HR: as Change Agent


I am so stressed at work today that I feel like I needed an outlet of my emotions so here I am, typing a blog entry. This will be the first blog entry of my journey of being an HR Professional.

Here I am at a new company, my second actually as an HR person. Moving from a government agency to working in a private company has been a very hard adjustment for me even until now. I guess I can't blame them for private companies, they are capitalists. Most of them cannot give out good benefits to their employees. 

This day, I realized a lot of things. I actually feel trapped and lost. My passion for HR is being tested and wavered. So earlier, bearing that kind of feeling, I happen to eavesdropped on a seminar that I am not actually a participant of. At that exact moment, the speaker had to talk about this. The speaker said that he had been to a lot of companies, and most of them have lots of problems so every time, he decides to leave a particular company and move on to another one. Wherein in fact, he encounters the same problem again. Then one day as he said, he realized that the problem is not with the companies but with him for these are actually opportunities for him to initiate change. So then he made proposals for improvement on that certain company which in the end, was not recognized. But surprisingly, other people noticed it and then came the wonderful and exciting offers for him. 

That time, I was actually setting up the pm snacks for the seminar participants and hearing that story from the speaker, I then realized that "hey, I have the same dilemma right now". As day goes by, I start to notice all the problems in this particular company but still, I am not sure if I am that confident to do what the speaker did, to initiate change. I feel so much for my co-employees, not only my own. I wanted to be an HR in the first place because I wanted to create a great workplace. This is the advocacy of my life as of now. I've been hearing all comments from my co-employees that I only begin to notice now. So I decided to list down some of the realizations that I got in an HR related perspective.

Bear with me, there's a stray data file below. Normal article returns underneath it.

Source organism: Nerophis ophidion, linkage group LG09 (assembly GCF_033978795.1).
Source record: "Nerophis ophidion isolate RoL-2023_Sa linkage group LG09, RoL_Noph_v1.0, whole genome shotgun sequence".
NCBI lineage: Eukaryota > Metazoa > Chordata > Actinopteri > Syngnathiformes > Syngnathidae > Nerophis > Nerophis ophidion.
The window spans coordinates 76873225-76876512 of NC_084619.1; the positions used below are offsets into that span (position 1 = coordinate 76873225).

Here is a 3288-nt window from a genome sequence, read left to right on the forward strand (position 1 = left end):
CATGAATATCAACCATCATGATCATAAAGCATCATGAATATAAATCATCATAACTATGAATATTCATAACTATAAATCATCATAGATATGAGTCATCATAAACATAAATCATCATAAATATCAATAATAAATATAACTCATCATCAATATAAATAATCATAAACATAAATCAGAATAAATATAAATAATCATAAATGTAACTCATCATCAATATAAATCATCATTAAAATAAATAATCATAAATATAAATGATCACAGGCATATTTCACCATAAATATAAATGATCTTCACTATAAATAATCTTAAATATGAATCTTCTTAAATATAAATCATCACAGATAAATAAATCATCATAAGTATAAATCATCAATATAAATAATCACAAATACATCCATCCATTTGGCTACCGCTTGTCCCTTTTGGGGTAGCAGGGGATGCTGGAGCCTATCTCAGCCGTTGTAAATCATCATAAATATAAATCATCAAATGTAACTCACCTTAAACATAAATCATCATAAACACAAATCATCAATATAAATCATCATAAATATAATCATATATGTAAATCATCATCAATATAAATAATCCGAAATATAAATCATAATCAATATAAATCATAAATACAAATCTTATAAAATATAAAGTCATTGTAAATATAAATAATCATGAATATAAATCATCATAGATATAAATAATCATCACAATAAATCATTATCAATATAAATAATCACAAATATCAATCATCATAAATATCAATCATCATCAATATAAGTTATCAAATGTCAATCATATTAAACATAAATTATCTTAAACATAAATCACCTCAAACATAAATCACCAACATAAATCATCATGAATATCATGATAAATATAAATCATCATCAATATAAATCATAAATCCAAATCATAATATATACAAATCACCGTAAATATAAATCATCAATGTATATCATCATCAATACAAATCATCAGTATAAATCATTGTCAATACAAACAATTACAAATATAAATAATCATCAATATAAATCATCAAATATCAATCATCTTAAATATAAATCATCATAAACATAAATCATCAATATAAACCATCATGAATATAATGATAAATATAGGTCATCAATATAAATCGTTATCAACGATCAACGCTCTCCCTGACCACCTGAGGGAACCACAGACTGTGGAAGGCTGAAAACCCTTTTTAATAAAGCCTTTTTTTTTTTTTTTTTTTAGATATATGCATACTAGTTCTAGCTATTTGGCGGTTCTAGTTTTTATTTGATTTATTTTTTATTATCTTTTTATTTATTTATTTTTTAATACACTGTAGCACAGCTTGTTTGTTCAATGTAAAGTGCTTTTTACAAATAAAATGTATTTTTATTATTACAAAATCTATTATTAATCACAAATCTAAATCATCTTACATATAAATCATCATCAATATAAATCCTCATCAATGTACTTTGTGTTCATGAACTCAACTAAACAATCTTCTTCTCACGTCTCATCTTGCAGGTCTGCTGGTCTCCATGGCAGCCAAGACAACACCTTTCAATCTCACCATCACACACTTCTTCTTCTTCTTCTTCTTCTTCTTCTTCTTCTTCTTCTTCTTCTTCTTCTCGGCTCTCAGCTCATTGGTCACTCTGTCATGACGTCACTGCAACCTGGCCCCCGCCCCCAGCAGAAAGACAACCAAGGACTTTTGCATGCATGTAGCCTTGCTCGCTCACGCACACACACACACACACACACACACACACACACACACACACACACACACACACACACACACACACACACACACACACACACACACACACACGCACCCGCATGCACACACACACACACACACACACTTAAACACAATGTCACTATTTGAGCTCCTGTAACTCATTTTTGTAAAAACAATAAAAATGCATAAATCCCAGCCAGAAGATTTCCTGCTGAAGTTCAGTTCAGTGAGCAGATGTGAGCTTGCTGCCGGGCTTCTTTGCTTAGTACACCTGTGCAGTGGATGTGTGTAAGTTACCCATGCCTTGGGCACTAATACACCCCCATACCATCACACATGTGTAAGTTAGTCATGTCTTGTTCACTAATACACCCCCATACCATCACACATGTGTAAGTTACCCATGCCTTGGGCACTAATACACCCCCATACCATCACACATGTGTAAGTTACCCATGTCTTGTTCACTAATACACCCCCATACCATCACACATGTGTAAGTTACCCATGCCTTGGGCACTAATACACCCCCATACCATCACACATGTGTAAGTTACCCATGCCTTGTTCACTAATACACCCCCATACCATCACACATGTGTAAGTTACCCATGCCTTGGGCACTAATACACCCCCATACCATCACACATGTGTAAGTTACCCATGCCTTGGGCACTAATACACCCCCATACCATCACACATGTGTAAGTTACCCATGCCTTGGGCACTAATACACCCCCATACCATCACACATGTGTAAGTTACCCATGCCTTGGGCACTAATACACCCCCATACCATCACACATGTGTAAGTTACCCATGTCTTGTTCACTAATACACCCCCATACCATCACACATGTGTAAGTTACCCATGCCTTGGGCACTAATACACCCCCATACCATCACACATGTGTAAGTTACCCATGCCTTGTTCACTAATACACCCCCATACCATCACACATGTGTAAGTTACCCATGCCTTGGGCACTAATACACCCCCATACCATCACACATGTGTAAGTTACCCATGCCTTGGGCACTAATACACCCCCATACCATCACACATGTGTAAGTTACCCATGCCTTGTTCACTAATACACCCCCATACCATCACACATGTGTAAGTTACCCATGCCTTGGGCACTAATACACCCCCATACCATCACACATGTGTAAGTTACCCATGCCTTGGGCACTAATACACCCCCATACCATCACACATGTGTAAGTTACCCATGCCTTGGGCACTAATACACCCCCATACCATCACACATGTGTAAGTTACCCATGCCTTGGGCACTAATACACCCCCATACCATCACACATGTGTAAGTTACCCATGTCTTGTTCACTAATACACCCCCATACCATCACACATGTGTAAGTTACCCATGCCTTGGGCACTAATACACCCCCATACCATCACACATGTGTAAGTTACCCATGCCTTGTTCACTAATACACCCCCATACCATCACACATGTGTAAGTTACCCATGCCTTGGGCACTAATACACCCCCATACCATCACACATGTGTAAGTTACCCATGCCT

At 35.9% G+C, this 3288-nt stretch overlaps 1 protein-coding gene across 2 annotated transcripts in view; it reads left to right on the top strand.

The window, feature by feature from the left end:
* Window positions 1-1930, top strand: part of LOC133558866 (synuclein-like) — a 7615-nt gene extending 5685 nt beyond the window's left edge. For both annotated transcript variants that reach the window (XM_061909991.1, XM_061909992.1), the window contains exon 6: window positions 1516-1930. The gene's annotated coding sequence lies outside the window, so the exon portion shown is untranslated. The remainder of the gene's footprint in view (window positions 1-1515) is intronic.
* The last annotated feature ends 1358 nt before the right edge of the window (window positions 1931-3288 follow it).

• You need to give the employees the right tools for them to perform their tasks better. I know this will be an added cost for the company, but if the employees feel deprived of the tools that can make their work faster, I think they will feel less motivated to work harder.
  • A high attrition or employee turn-over rate is alarming. When you start to notice this, go and take a look at the root cause of the problem. Exit surveys or interviews are actually effective tools in getting information. But you shouldn't stop in just knowing the root cause, you must try to do something to correct the problem. Make action plans, talk to concerned people if you must and communicate your plans to the head of the company. Just knowing the problem and not putting your hands in action will solve them, it will just be a continuous cycle. The high attrition will keep on going, you will lose possible future leaders or key employees and you will exert continuous hard effort in training new employees again and again.
  • Employee feedback is important. As I talk with most employees, they feel not valued by the company when their comments are not being heard. They actually have a lot of things to say but there's no right outlet where they can express their dilemmas or suggestions and they feel like they will be even more chastised if they said anything. With that, they are demotivated and so they keep on counting the hours and starts saying that "I will work only on the hours that I am paid for". Whereas there are actually other companies wherein employees are willing to render overtime for they know how much their company values them. They perform better on their own accord because they feel valued. Without the right outlet, they will look for it elsewhere and might end up laying it out to their new co-employees thus, making these new members re-think if they made the right decision of joining your company.